Bruxism, which is a bite dysfunction that involves chronic teeth-grinding, can affect almost anyone. However, unlike more common issues like tooth decay and gum disease, which directly result from excessive oral bacteria buildup, bruxism can have several different potential causes. Therefore, the risk factors for developing it can be vastly different for different patients. Today, we explain a few of the more common of these risk factors, and how they might contribute to a chronic teeth-grinding problem.
The alignment of your upper and lower teeth plays a big role in your oral health for several different reasons. The appearance of your smile is one, but more importantly, the overall function of your bite can be thrown off due to the misalignment. As you bite and chew, your upper and lower teeth won’t meet each other as evenly as they used to. To compensate, your jaw joints and muscles will have to shift your lower jaw with every bite and chew. The discomfort and imbalance can also cause your jaw muscles to subconsciously force your teeth together as it tries to find a more comfortable resting position.
Your jaw joints and muscles are also essential to your bite’s overall function, and problems with these structures are common risk factors for developing bruxism. Your temporomandibular joints, or TMJs, are where your lower jaw connects to your skull, and how your lower jaw is able to move as comfortably and freely as it should. TMJ disorder can describe various types of damage to one or both joints, including inflammation, tissue degradation, misalignment of the joints, and more. Not only can TMJ disorder lead to significant discomfort in your jaw and facial muscles, but can also be a significant contributing factor to chronic teeth-grinding. In fact, bruxism and TMJ disorder are often closely related, as each can be a cause or an effect of the other.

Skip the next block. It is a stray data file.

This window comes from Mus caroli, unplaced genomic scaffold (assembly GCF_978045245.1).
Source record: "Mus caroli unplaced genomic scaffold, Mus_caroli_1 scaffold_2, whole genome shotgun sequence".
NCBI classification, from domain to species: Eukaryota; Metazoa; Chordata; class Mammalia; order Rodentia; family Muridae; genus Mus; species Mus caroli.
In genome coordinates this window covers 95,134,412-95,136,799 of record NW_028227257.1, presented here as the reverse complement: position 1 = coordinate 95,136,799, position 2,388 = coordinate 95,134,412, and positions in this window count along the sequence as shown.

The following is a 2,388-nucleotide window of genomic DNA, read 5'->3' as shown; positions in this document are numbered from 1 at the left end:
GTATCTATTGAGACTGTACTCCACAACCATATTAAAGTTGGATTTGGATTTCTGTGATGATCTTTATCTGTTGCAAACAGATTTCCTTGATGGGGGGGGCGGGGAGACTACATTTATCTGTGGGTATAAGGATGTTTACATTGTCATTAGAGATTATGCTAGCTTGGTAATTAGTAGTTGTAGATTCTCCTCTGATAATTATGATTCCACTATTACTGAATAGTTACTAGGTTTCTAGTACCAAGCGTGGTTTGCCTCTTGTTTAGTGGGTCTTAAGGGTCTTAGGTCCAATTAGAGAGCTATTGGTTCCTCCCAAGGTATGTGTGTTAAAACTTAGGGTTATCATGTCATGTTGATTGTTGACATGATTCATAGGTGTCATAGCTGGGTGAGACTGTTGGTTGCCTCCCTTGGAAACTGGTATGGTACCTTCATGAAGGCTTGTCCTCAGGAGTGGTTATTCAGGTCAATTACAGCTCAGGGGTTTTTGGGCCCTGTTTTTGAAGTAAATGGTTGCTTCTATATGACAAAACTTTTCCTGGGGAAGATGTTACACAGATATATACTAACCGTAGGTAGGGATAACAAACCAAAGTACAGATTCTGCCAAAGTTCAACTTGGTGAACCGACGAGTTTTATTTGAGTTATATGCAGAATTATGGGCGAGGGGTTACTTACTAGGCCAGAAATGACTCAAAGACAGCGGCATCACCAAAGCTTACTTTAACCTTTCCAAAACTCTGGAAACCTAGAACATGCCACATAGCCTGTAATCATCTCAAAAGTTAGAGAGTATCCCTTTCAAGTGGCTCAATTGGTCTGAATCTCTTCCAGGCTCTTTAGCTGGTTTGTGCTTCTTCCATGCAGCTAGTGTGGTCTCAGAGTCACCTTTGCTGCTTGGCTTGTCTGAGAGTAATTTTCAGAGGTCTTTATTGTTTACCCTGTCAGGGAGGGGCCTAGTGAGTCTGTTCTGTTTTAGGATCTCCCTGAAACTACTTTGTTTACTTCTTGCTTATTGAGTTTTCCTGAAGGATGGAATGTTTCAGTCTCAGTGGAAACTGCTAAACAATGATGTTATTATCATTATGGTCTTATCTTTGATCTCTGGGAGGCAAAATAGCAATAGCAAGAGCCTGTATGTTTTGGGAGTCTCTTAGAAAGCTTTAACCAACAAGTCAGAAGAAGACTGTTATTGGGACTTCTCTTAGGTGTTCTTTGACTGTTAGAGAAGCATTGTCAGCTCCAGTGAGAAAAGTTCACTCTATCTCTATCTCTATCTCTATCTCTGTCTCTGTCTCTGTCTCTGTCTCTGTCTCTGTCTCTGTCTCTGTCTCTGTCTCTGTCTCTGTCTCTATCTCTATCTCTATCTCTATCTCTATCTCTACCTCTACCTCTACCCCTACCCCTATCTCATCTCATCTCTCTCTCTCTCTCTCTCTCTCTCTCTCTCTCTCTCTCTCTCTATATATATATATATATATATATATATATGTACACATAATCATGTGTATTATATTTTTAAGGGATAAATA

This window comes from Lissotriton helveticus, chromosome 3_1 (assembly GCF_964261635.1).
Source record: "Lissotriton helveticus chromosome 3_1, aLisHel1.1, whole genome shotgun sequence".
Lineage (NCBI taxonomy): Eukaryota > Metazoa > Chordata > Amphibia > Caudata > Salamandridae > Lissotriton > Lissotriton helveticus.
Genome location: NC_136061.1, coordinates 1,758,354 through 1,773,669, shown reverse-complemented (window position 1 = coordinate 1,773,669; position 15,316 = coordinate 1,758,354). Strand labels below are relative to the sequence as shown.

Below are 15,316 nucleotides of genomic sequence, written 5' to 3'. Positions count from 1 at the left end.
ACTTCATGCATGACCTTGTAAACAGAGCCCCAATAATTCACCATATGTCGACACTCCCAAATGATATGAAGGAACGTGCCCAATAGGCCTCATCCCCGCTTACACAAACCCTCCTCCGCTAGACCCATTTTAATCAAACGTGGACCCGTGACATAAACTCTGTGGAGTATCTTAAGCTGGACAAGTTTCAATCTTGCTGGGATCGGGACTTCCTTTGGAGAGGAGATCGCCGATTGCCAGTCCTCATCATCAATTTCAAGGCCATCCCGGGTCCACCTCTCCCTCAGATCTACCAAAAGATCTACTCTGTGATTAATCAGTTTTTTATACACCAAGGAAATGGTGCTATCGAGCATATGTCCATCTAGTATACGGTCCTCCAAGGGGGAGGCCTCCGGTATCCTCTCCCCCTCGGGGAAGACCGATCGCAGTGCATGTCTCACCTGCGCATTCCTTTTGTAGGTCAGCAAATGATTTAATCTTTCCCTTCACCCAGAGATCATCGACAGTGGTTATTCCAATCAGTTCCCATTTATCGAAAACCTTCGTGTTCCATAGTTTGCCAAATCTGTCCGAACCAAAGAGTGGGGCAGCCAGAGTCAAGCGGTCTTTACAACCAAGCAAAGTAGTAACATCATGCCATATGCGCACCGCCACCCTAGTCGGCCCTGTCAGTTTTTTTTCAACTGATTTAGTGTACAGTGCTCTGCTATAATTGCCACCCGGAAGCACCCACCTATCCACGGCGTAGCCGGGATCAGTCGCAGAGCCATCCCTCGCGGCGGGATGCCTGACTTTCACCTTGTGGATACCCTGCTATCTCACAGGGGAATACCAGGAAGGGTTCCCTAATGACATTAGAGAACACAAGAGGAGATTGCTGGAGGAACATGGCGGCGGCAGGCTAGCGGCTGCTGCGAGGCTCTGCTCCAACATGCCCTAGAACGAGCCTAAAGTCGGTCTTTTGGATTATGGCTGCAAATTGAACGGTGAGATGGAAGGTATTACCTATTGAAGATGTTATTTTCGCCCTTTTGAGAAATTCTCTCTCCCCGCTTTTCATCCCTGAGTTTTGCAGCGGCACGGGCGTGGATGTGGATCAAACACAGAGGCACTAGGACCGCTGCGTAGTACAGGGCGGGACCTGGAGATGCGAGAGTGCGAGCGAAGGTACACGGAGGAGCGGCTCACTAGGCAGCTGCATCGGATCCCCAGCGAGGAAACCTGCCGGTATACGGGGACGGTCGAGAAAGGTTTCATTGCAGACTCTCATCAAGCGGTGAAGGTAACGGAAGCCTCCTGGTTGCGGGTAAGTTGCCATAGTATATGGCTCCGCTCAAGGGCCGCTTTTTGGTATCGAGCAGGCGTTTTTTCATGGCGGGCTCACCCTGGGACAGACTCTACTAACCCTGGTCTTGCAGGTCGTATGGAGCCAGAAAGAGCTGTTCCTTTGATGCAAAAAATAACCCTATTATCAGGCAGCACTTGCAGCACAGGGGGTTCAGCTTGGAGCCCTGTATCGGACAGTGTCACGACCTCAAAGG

Sometimes, bruxism might not be a direct consequence of a dental health problem. The chronic clenching of your jaw muscles and grinding of your teeth might be a symptom of excessive stress, which can cause several muscle groups throughout your body to remain constantly tense. Your dentist may be able help you eliminate other potential risk factors through a thorough examination, and if appropriate, recommend ways to reduce stress and lessen tension in your jaw muscles.
There are many different potential risk factors to developing bruxism. To learn more about identifying your bruxism risk factors, schedule an appointment by calling Yelena Popkova D.D.S. in Merrimack, NH, today at 603-595-9400. We also serve the residents of Nashua, Hudson, Manchester, Milford, and all surrounding communities.